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Investigating Fibrosis And Inflammation In An Ex Vivo NASH Murine Model

Emilia Gore, Emilia Bigaeva, Anouk Oldenburger, Yvette J. M. Jansen, Detlef Schuppan, Miriam Boersema, Jörg F. Rippmann, Andre Broermann, Peter Olinga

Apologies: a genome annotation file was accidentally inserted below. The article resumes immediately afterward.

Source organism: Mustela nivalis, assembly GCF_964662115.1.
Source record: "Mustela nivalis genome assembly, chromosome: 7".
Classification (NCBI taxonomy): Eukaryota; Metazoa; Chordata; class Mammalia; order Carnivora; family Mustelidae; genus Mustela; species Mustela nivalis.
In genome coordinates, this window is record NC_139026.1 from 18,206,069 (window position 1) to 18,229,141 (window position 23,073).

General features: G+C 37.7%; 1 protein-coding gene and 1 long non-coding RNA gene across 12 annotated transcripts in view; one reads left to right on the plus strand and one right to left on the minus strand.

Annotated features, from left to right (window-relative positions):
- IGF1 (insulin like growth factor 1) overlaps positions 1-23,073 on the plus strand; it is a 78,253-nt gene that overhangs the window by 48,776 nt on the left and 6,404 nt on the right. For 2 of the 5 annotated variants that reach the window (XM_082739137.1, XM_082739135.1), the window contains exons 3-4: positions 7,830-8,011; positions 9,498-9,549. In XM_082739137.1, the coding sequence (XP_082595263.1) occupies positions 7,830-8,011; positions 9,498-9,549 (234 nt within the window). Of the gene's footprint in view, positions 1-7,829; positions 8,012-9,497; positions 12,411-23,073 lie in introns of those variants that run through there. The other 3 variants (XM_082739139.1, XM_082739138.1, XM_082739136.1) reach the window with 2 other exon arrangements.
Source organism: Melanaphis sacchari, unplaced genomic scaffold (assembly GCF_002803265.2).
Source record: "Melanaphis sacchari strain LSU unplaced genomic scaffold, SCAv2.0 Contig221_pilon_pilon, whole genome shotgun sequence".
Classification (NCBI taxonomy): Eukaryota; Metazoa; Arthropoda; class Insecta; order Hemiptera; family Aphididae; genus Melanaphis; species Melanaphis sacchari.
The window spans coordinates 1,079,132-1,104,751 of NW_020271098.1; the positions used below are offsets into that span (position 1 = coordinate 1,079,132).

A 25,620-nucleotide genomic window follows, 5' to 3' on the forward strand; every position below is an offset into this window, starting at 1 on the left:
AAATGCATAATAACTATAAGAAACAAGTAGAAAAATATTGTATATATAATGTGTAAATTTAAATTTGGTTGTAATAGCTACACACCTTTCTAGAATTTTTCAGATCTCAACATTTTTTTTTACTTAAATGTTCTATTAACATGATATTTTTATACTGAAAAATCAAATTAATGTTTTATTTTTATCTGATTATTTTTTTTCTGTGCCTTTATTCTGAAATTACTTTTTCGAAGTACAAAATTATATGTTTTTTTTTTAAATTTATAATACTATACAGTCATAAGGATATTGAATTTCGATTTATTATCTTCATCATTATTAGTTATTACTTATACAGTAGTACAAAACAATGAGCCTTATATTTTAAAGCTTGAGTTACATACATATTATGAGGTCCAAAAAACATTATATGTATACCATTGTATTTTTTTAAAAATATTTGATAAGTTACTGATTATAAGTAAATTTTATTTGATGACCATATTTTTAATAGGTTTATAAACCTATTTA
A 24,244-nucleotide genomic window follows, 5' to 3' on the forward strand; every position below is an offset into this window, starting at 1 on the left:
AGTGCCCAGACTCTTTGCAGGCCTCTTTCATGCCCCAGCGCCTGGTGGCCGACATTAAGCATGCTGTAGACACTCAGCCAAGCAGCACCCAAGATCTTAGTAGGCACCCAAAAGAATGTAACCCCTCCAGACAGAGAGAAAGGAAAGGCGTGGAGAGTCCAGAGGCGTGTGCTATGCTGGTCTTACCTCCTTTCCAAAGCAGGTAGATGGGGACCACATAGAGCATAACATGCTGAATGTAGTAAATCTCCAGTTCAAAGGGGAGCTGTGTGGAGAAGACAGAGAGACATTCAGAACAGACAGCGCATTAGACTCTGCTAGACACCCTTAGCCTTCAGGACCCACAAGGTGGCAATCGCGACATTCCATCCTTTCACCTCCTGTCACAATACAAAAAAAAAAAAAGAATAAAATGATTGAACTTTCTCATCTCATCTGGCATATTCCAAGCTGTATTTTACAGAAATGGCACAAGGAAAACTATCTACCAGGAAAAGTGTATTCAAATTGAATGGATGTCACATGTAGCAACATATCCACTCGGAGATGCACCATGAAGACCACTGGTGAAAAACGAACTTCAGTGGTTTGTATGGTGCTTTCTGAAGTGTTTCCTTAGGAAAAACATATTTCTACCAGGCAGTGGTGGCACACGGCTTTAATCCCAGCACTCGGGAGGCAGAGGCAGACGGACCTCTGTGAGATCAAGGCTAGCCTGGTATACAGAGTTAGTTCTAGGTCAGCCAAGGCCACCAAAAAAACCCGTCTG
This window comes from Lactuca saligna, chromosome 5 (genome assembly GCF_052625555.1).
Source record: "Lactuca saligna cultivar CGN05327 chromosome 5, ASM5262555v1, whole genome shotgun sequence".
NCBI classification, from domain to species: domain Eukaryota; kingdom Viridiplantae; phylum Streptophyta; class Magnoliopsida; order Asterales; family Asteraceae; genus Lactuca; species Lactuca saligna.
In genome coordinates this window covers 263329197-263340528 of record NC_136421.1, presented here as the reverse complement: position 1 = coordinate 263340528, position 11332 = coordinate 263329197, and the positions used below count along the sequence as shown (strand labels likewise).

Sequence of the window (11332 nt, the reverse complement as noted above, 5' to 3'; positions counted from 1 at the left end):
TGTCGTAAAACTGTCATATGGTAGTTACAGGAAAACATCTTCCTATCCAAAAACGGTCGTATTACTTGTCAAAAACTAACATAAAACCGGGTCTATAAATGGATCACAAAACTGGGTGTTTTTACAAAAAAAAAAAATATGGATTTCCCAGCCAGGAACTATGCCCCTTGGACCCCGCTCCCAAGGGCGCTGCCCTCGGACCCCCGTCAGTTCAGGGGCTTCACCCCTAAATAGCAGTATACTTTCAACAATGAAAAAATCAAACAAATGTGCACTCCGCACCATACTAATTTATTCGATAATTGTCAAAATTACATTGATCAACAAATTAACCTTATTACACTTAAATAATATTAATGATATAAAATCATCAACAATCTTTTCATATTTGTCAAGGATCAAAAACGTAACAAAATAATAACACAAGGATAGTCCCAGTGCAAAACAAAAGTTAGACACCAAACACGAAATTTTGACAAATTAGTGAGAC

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Nonalcoholic fatty liver disease (NAFLD) is the most common liver disease, characterized by excess fat accumulation (steatosis). Nonalcoholic steatohepatitis (NASH) develops in 15–20% of NAFLD patients and frequently progresses to liver fibrosis and cirrhosis. We aimed to develop an ex vivo model of inflammation and fibrosis in steatotic murine precision-cut liver slices (PCLS). NASH was induced in C57Bl/6 mice on an amylin and choline-deficient l-amino acid-defined (CDAA) diet. PCLS were prepared from steatohepatitic (sPCLS) and control (cPCLS) livers and cultured for 48 h with LPS, TGFβ1, or elafibranor. Additionally, C57Bl/6 mice were placed on CDAA diet for 12 wk to receive elafibranor or vehicle from weeks 7 to 12. Effects were assessed by transcriptome analysis and procollagen Iα1 protein production. The diets induced features of human NASH. Upon culture, all PCLS showed an increased gene expression of fibrosis- and inflammation-related markers but decreased lipid metabolism markers. LPS and TGFβ1 affected sPCLS more pronouncedly than cPCLS. TGFβ1 increased procollagen Iα1 solely in cPCLS. Elafibranor ameliorated fibrosis and inflammation in vivo but not ex vivo, where it only increased the expression of genes modulated by PPARα. sPCLS culture induced inflammation-, fibrosis-, and lipid metabolism-related transcripts, explained by spontaneous activation. sPCLS remained responsive to proinflammatory and profibrotic stimuli on gene expression. We consider that PCLS represent a useful tool to reproducibly study NASH progression. sPCLS can be used to evaluate potential treatments for NASH, as demonstrated in our elafibranor study, and serves as a model to bridge results from rodent studies to the human system. NEW & NOTEWORTHY This study showed that nonalcoholic steatohepatitis can be studied ex vivo in precision-cut liver slices obtained from murine diet-induced fatty livers. Liver slices develop a spontaneous inflammatory and fibrogenic response during culture that can be augmented with specific modulators. Additionally, the model can be used to test the efficacy of pharmaceutical compounds (as shown in this investigation with elafibranor) and could be a tool for preclinical assessment of potential therapies.